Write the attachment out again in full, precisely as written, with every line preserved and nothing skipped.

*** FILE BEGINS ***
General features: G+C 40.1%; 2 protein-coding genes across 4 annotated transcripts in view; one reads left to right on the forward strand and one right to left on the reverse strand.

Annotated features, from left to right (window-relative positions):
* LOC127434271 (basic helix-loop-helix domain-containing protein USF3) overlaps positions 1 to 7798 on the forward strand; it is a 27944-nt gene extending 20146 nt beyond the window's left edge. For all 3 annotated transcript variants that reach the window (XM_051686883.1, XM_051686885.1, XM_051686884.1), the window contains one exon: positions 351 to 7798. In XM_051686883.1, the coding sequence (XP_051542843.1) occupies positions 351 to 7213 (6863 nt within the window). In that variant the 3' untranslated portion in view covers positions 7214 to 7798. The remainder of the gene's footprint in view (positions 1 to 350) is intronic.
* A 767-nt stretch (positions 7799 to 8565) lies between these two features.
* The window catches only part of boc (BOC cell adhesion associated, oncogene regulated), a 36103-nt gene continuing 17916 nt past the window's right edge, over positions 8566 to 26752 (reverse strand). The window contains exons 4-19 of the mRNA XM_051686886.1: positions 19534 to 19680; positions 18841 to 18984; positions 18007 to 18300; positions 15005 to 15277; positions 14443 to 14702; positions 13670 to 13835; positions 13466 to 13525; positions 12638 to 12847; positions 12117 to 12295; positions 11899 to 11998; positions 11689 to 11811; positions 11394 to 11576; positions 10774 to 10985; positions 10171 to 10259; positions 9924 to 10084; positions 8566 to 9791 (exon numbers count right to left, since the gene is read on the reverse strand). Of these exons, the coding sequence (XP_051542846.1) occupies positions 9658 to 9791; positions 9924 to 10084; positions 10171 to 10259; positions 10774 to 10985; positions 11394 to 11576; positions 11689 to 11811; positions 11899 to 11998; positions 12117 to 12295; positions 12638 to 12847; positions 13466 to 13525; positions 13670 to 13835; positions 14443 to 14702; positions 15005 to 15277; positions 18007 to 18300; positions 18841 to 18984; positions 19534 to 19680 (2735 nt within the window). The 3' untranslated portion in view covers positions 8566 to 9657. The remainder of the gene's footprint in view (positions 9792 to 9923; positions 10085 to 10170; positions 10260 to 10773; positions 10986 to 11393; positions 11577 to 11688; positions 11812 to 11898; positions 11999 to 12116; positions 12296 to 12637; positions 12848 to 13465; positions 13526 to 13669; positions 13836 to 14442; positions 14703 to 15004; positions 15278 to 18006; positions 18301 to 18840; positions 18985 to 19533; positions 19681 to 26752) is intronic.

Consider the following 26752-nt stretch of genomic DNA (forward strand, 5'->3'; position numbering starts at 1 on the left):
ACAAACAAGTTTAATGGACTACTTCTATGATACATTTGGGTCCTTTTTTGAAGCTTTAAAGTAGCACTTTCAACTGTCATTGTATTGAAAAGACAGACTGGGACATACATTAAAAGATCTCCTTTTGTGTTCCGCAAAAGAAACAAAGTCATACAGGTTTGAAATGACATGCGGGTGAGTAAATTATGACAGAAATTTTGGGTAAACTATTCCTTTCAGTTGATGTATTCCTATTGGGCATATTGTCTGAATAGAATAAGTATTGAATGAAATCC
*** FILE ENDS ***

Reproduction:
General features: G+C 40.1%; 2 protein-coding genes across 4 annotated transcripts in view; one reads left to right on the forward strand and one right to left on the reverse strand.

Annotated features, from left to right (window-relative positions):
* LOC127434271 (basic helix-loop-helix domain-containing protein USF3) overlaps positions 1 to 7798 on the forward strand; it is a 27944-nt gene extending 20146 nt beyond the window's left edge. For all 3 annotated transcript variants that reach the window (XM_051686883.1, XM_051686885.1, XM_051686884.1), the window contains one exon: positions 351 to 7798. In XM_051686883.1, the coding sequence (XP_051542843.1) occupies positions 351 to 7213 (6863 nt within the window). In that variant the 3' untranslated portion in view covers positions 7214 to 7798. The remainder of the gene's footprint in view (positions 1 to 350) is intronic.
* A 767-nt stretch (positions 7799 to 8565) lies between these two features.
* The window catches only part of boc (BOC cell adhesion associated, oncogene regulated), a 36103-nt gene continuing 17916 nt past the window's right edge, over positions 8566 to 26752 (reverse strand). The window contains exons 4-19 of the mRNA XM_051686886.1: positions 19534 to 19680; positions 18841 to 18984; positions 18007 to 18300; positions 15005 to 15277; positions 14443 to 14702; positions 13670 to 13835; positions 13466 to 13525; positions 12638 to 12847; positions 12117 to 12295; positions 11899 to 11998; positions 11689 to 11811; positions 11394 to 11576; positions 10774 to 10985; positions 10171 to 10259; positions 9924 to 10084; positions 8566 to 9791 (exon numbers count right to left, since the gene is read on the reverse strand). Of these exons, the coding sequence (XP_051542846.1) occupies positions 9658 to 9791; positions 9924 to 10084; positions 10171 to 10259; positions 10774 to 10985; positions 11394 to 11576; positions 11689 to 11811; positions 11899 to 11998; positions 12117 to 12295; positions 12638 to 12847; positions 13466 to 13525; positions 13670 to 13835; positions 14443 to 14702; positions 15005 to 15277; positions 18007 to 18300; positions 18841 to 18984; positions 19534 to 19680 (2735 nt within the window). The 3' untranslated portion in view covers positions 8566 to 9657. The remainder of the gene's footprint in view (positions 9792 to 9923; positions 10085 to 10170; positions 10260 to 10773; positions 10986 to 11393; positions 11577 to 11688; positions 11812 to 11898; positions 11999 to 12116; positions 12296 to 12637; positions 12848 to 13465; positions 13526 to 13669; positions 13836 to 14442; positions 14703 to 15004; positions 15278 to 18006; positions 18301 to 18840; positions 18985 to 19533; positions 19681 to 26752) is intronic.

Consider the following 26752-nt stretch of genomic DNA (forward strand, 5'->3'; position numbering starts at 1 on the left):
ACAAACAAGTTTAATGGACTACTTCTATGATACATTTGGGTCCTTTTTTGAAGCTTTAAAGTAGCACTTTCAACTGTCATTGTATTGAAAAGACAGACTGGGACATACATTAAAAGATCTCCTTTTGTGTTCCGCAAAAGAAACAAAGTCATACAGGTTTGAAATGACATGCGGGTGAGTAAATTATGACAGAAATTTTGGGTAAACTATTCCTTTCAGTTGATGTATTCCTATTGGGCATATTGTCTGAATAGAATAAGTATTGAATGAAATCC